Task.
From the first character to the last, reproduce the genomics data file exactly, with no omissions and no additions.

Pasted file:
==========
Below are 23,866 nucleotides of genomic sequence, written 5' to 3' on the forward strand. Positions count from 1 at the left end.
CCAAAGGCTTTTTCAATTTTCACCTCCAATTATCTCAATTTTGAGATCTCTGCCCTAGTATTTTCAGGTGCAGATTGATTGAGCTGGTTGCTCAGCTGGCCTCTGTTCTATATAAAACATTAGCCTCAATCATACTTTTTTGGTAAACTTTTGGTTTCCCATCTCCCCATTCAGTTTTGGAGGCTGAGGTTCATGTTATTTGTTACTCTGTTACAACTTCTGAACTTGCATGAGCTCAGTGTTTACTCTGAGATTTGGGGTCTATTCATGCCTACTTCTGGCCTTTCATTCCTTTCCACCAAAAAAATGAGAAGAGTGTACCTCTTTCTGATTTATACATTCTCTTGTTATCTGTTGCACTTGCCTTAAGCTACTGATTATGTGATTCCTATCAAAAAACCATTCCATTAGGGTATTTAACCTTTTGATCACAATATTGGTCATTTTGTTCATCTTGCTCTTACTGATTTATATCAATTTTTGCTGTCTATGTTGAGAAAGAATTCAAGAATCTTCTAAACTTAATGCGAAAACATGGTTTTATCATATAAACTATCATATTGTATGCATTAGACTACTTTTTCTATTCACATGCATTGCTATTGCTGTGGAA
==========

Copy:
Below are 23,866 nucleotides of genomic sequence, written 5' to 3' on the forward strand. Positions count from 1 at the left end.
CCAAAGGCTTTTTCAATTTTCACCTCCAATTATCTCAATTTTGAGATCTCTGCCCTAGTATTTTCAGGTGCAGATTGATTGAGCTGGTTGCTCAGCTGGCCTCTGTTCTATATAAAACATTAGCCTCAATCATACTTTTTTGGTAAACTTTTGGTTTCCCATCTCCCCATTCAGTTTTGGAGGCTGAGGTTCATGTTATTTGTTACTCTGTTACAACTTCTGAACTTGCATGAGCTCAGTGTTTACTCTGAGATTTGGGGTCTATTCATGCCTACTTCTGGCCTTTCATTCCTTTCCACCAAAAAAATGAGAAGAGTGTACCTCTTTCTGATTTATACATTCTCTTGTTATCTGTTGCACTTGCCTTAAGCTACTGATTATGTGATTCCTATCAAAAAACCATTCCATTAGGGTATTTAACCTTTTGATCACAATATTGGTCATTTTGTTCATCTTGCTCTTACTGATTTATATCAATTTTTGCTGTCTATGTTGAGAAAGAATTCAAGAATCTTCTAAACTTAATGCGAAAACATGGTTTTATCATATAAACTATCATATTGTATGCATTAGACTACTTTTTCTATTCACATGCATTGCTATTGCTGTGGAA